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Political correctness

“In a land of freedom we are held hostage by the tyranny of political correctness.

“In a land of freedom we are held hostage by the tyranny of political correctness.”
– Robert Griffin III

Senator Lynn Beyak (Ontario) has now been suspended for posting alleged racist letters of support for her March 7, 2017 speech in the Senate. Her speech at that time related some of the positive experiences of residential schools. She received 6766 letters in response to her speech, 35 per cent of which were supportive. Those statements represent the opinions of Canadian citizens and reflect some of the concerns that many others share. It is significant that 35 per cent of the 6766 letters received by Senator Beyak in response to her speech in the Canadian Senate were supportive. Many of those letters were from Indigenous persons who attended residential schools and reflect their positive experiences.

In the opinion of the Senatorial Ethics Committee, five of those letters were racist containing comments such as; Indigenous people in Canada “wait until the government gives them stuff,” and should be “grateful” for the residential school system. I have read all of those letters of support and while I may not agree with them, I do not find any of them to be either racist or offensive. They simply reflect the opinions of many upright Canadian citizens.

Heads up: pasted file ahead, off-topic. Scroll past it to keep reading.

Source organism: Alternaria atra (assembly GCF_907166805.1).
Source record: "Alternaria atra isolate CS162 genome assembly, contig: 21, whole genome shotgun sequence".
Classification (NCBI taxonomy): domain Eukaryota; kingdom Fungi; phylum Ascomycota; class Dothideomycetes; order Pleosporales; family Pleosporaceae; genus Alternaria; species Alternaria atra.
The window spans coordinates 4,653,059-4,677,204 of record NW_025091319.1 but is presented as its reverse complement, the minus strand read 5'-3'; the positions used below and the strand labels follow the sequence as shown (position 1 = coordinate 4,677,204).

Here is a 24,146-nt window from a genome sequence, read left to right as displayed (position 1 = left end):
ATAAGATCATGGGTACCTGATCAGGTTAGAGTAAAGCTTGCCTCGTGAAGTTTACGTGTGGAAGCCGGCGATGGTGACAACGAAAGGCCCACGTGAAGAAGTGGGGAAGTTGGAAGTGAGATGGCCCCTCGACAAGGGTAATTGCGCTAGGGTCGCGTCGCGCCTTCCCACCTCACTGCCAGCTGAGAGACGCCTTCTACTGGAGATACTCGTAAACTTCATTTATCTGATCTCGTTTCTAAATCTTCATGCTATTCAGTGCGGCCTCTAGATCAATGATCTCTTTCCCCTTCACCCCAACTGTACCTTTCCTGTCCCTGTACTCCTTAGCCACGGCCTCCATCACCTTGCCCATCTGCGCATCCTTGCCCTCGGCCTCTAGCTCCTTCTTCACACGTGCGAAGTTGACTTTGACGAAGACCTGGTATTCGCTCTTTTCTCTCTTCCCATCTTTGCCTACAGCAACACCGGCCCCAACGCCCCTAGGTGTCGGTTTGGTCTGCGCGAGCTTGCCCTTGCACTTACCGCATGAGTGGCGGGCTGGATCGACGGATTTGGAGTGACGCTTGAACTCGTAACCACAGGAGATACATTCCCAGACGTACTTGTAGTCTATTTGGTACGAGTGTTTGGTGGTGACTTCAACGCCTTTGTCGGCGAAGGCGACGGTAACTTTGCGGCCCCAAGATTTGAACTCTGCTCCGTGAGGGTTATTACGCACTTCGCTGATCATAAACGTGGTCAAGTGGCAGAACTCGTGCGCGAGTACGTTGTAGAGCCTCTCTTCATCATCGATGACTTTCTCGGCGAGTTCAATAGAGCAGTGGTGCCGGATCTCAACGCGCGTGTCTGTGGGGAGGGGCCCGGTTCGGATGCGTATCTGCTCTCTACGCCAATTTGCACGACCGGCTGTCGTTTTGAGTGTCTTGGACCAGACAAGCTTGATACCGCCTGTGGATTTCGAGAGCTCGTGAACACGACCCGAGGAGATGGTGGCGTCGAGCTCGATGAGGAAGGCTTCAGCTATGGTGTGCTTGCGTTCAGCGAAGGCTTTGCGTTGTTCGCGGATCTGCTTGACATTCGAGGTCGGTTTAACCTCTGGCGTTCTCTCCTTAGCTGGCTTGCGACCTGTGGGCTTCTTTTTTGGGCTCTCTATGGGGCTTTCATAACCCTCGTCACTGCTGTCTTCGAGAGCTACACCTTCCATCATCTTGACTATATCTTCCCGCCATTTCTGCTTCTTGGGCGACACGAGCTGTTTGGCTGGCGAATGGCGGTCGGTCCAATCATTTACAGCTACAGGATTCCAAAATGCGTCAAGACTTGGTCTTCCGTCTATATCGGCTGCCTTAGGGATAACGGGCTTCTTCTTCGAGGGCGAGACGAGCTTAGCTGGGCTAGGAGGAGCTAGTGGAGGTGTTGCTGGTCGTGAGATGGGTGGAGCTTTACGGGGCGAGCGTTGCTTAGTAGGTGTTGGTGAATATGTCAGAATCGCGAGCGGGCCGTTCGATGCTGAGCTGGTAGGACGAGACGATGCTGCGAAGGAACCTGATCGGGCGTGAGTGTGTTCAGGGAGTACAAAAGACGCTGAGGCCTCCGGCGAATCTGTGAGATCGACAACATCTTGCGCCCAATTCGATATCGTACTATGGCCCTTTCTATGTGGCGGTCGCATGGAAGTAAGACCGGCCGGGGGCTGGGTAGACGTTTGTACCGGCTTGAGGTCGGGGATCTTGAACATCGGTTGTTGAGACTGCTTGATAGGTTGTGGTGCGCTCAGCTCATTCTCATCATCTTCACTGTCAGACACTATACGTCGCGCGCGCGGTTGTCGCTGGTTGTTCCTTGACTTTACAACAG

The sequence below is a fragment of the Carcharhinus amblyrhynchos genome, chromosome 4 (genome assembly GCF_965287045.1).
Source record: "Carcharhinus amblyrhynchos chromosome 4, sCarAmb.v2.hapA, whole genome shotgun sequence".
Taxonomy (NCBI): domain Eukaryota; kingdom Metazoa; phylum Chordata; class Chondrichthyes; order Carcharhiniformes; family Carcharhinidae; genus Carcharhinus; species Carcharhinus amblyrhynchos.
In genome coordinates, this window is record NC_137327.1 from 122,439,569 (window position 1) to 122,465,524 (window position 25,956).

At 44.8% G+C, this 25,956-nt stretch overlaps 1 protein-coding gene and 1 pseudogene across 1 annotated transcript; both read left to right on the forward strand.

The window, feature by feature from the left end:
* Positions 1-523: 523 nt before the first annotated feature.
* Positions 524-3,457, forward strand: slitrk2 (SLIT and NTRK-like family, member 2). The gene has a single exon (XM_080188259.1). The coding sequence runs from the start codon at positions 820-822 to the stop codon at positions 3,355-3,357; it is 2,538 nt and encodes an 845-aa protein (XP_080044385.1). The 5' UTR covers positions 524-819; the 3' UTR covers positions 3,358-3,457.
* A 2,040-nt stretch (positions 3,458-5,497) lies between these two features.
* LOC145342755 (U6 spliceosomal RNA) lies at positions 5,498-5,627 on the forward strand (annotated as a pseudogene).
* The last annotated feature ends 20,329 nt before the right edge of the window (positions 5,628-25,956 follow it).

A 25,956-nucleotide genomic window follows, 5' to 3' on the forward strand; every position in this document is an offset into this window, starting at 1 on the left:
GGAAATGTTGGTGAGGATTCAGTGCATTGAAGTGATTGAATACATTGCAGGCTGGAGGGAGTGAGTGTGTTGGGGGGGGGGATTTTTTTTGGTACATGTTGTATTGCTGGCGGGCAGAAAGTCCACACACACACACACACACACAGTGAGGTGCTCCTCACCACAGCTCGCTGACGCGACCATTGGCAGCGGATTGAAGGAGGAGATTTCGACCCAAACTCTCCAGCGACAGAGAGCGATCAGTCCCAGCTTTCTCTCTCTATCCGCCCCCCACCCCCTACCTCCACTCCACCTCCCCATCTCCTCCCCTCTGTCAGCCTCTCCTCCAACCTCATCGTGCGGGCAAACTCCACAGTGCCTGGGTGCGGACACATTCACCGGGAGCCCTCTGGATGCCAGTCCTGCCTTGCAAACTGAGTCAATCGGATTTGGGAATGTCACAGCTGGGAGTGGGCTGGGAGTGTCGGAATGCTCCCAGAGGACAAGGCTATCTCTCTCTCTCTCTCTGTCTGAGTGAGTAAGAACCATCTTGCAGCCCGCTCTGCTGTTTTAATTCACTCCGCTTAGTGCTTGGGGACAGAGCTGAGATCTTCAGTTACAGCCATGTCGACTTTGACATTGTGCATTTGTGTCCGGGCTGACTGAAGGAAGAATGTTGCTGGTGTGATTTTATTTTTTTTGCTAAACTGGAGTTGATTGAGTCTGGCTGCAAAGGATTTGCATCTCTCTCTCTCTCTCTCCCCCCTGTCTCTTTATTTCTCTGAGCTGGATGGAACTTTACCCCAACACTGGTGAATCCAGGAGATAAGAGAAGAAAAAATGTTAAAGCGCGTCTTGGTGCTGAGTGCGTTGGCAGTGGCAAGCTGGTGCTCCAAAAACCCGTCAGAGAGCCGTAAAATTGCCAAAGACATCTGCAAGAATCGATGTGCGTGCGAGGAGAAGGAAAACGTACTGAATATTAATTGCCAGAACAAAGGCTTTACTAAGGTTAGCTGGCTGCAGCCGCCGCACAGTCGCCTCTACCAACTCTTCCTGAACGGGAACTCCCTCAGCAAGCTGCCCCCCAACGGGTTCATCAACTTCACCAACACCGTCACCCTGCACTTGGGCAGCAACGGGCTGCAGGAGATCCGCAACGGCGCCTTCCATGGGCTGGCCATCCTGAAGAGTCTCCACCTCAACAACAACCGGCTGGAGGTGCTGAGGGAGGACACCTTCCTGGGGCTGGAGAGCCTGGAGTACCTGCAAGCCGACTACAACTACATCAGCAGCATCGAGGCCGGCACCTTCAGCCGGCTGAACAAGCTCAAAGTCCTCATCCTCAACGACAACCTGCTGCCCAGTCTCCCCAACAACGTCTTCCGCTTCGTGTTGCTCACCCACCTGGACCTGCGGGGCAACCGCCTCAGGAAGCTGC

The Hill Times in a May 6 editorial supporting the suspension, stated that ‘Senators are, by the nature of their role, intended to be insulated from pressure or control by the public, parties, or nearly anyone or anything else, so they can discharge their duties freely,‘ and ‘The independence of Senators is important.' Those statements, in my opinion, reflect the need for parliamentarians to speak their true thoughts and not bow to political pressure to tow the party line. That is the essence of Senator Beyak’s powerful message, discharging her duty freely and without concern for the contrary opinions of some of her Senatorial colleagues.

That is the essence of our democracy – the right to hear and debate all sides of even the most contentious issues.

The biggest scourge on freedom of expression that we have in Canada today is the leaning towards political correctness. Nobody can speak out about the residential school issue, Indigenous entitlements, climate change, gay rights, abortion or so many other issues that require objective, serious debate if we are ever to resolve those issues. The deniers are not given a platform, or even the right to be heard.

It is astounding that the Truth and Reconciliation Commission appears not to have heard the voices of the many Indigenous students who attended residential schools and have had positive experiences. I am not denying that there were some very negative, even atrocious acts that emanated from those schools but there were also many positive outcomes.

Senator Beyak should not be condemned for her actions. She should be congratulated for standing up and speaking out and presenting the other side of the story.

Ken Allred is a former St. Albert alderman and MLA.